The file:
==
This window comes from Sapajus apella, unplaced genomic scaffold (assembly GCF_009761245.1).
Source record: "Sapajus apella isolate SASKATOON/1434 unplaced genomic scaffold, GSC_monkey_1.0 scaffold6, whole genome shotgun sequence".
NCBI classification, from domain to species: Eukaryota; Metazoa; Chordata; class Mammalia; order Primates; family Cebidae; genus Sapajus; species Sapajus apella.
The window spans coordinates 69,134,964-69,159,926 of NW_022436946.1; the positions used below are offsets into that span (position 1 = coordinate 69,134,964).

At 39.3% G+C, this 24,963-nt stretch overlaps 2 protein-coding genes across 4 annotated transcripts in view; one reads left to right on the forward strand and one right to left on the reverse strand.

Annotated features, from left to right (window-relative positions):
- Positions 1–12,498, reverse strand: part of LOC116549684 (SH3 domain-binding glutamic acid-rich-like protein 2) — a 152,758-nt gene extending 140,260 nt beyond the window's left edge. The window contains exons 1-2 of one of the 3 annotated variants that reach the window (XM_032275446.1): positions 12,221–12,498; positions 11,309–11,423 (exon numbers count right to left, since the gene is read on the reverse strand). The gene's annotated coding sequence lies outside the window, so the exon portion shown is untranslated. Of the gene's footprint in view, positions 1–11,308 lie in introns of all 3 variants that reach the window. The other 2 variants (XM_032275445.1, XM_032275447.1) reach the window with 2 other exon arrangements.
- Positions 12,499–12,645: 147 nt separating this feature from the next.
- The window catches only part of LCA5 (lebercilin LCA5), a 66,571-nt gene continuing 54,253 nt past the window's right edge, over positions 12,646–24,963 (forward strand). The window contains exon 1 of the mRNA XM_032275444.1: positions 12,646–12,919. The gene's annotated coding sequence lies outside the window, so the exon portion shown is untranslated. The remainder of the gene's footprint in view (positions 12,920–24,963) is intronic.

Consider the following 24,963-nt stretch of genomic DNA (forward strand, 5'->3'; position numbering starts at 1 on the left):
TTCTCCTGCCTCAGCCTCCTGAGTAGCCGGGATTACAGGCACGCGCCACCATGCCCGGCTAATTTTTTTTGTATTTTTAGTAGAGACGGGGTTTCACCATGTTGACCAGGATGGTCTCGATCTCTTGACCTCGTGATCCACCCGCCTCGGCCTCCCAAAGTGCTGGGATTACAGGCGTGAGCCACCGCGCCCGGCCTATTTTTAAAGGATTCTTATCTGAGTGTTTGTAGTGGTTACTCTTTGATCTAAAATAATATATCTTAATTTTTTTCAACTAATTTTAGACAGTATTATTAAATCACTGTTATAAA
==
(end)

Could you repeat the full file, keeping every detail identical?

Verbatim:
This window comes from Sapajus apella, unplaced genomic scaffold (assembly GCF_009761245.1).
Source record: "Sapajus apella isolate SASKATOON/1434 unplaced genomic scaffold, GSC_monkey_1.0 scaffold6, whole genome shotgun sequence".
NCBI classification, from domain to species: Eukaryota; Metazoa; Chordata; class Mammalia; order Primates; family Cebidae; genus Sapajus; species Sapajus apella.
The window spans coordinates 69,134,964-69,159,926 of NW_022436946.1; the positions used below are offsets into that span (position 1 = coordinate 69,134,964).

At 39.3% G+C, this 24,963-nt stretch overlaps 2 protein-coding genes across 4 annotated transcripts in view; one reads left to right on the forward strand and one right to left on the reverse strand.

Annotated features, from left to right (window-relative positions):
- Positions 1–12,498, reverse strand: part of LOC116549684 (SH3 domain-binding glutamic acid-rich-like protein 2) — a 152,758-nt gene extending 140,260 nt beyond the window's left edge. The window contains exons 1-2 of one of the 3 annotated variants that reach the window (XM_032275446.1): positions 12,221–12,498; positions 11,309–11,423 (exon numbers count right to left, since the gene is read on the reverse strand). The gene's annotated coding sequence lies outside the window, so the exon portion shown is untranslated. Of the gene's footprint in view, positions 1–11,308 lie in introns of all 3 variants that reach the window. The other 2 variants (XM_032275445.1, XM_032275447.1) reach the window with 2 other exon arrangements.
- Positions 12,499–12,645: 147 nt separating this feature from the next.
- The window catches only part of LCA5 (lebercilin LCA5), a 66,571-nt gene continuing 54,253 nt past the window's right edge, over positions 12,646–24,963 (forward strand). The window contains exon 1 of the mRNA XM_032275444.1: positions 12,646–12,919. The gene's annotated coding sequence lies outside the window, so the exon portion shown is untranslated. The remainder of the gene's footprint in view (positions 12,920–24,963) is intronic.

Consider the following 24,963-nt stretch of genomic DNA (forward strand, 5'->3'; position numbering starts at 1 on the left):
TTCTCCTGCCTCAGCCTCCTGAGTAGCCGGGATTACAGGCACGCGCCACCATGCCCGGCTAATTTTTTTTGTATTTTTAGTAGAGACGGGGTTTCACCATGTTGACCAGGATGGTCTCGATCTCTTGACCTCGTGATCCACCCGCCTCGGCCTCCCAAAGTGCTGGGATTACAGGCGTGAGCCACCGCGCCCGGCCTATTTTTAAAGGATTCTTATCTGAGTGTTTGTAGTGGTTACTCTTTGATCTAAAATAATATATCTTAATTTTTTTCAACTAATTTTAGACAGTATTATTAAATCACTGTTATAAA